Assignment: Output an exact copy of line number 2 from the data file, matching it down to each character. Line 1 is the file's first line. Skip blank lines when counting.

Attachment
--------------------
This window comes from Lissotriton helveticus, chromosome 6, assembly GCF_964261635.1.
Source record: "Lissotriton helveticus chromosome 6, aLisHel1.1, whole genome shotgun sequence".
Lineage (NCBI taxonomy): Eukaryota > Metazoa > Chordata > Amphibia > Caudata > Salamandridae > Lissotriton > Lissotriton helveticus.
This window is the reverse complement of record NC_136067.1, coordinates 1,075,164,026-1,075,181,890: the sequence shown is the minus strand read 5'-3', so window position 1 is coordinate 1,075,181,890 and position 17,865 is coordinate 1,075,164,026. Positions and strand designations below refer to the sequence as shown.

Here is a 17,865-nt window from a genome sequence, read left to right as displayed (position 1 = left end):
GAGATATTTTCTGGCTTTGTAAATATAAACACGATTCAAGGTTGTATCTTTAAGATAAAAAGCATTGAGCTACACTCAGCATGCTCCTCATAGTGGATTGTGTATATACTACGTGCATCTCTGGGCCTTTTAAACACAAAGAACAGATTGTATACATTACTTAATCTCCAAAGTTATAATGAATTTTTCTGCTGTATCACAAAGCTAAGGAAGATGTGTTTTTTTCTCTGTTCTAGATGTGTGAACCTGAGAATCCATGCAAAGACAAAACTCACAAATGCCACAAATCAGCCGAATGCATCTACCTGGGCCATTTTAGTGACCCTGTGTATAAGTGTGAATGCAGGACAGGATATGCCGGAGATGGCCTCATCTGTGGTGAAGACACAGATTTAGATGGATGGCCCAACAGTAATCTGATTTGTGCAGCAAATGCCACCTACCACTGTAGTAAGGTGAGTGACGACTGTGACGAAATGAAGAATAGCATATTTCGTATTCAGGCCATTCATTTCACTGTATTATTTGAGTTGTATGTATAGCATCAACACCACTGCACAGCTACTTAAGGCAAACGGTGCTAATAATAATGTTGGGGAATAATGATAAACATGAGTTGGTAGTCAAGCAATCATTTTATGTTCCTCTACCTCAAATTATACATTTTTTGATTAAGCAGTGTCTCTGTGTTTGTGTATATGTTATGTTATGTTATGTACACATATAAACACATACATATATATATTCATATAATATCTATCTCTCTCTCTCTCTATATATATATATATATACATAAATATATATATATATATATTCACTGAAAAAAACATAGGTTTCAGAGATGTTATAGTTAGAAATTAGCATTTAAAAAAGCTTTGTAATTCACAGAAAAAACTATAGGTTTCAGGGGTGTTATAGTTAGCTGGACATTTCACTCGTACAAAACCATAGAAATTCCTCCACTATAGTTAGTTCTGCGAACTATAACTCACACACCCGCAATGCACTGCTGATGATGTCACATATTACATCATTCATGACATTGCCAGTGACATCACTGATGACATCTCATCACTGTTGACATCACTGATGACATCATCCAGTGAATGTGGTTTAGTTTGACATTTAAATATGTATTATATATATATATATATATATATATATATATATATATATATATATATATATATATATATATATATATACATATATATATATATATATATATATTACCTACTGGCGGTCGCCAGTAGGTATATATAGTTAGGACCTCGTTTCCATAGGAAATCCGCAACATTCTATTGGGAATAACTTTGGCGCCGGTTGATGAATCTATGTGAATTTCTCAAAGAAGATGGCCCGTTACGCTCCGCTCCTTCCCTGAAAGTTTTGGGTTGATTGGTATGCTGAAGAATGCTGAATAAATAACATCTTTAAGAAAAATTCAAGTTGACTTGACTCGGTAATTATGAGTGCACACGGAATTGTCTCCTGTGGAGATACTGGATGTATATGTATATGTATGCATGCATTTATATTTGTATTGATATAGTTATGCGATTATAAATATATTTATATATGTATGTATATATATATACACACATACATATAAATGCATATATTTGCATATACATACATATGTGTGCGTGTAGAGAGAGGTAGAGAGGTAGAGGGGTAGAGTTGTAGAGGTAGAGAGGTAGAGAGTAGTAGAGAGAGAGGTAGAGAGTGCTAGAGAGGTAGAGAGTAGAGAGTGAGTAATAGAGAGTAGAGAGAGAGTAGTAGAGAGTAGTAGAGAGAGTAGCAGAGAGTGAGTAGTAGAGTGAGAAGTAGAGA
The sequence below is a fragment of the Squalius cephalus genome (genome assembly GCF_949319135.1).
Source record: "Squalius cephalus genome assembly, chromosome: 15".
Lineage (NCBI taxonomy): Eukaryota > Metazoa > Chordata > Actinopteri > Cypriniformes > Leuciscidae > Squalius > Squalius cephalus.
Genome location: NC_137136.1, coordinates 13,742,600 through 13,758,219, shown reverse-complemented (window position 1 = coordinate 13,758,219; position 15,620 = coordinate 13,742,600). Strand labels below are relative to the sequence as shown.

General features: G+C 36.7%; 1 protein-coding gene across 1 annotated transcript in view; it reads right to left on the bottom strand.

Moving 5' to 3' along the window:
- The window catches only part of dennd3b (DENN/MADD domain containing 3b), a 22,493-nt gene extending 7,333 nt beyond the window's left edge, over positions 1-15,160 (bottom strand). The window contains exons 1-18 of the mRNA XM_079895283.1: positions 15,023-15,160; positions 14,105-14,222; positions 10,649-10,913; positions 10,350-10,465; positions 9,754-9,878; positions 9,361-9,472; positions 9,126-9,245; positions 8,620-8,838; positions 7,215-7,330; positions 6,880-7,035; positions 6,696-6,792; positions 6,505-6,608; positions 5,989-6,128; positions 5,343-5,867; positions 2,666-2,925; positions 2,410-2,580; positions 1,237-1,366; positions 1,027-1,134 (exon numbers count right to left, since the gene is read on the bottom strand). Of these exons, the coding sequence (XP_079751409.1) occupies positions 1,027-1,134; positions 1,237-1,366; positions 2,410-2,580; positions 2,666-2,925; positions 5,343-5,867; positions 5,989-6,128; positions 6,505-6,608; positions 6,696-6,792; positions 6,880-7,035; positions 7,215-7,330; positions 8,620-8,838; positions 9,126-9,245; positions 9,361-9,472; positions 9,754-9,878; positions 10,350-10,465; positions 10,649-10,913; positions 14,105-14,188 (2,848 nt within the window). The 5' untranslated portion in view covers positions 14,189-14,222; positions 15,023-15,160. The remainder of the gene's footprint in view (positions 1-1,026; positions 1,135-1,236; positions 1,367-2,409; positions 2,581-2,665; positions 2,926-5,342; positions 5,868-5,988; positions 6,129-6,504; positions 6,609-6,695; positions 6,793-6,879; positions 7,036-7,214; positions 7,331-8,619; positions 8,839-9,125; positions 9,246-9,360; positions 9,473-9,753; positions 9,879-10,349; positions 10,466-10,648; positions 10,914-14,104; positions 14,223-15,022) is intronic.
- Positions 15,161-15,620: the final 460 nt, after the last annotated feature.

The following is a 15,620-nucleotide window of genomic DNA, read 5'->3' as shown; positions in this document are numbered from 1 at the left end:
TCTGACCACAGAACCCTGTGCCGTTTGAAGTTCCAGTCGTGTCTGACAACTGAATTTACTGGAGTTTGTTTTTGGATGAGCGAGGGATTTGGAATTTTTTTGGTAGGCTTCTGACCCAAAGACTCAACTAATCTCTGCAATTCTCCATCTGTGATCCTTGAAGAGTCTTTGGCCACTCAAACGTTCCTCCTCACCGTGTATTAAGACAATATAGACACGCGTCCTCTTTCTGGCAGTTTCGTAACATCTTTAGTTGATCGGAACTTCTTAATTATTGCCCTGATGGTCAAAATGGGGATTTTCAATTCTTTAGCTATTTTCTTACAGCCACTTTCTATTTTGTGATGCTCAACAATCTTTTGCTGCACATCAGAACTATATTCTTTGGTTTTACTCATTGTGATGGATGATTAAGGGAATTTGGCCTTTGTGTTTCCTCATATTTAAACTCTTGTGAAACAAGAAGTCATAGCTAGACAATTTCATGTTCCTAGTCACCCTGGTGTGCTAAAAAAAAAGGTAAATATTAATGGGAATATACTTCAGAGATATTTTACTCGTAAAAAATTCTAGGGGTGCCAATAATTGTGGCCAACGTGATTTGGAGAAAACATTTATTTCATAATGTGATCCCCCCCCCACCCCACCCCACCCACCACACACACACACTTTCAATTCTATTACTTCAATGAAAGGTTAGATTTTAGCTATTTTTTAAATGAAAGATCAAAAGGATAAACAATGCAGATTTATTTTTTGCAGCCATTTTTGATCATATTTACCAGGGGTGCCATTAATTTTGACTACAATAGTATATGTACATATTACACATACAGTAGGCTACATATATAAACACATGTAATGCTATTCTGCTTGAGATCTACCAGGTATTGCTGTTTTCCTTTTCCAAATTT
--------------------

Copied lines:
Source record: "Lissotriton helveticus chromosome 6, aLisHel1.1, whole genome shotgun sequence".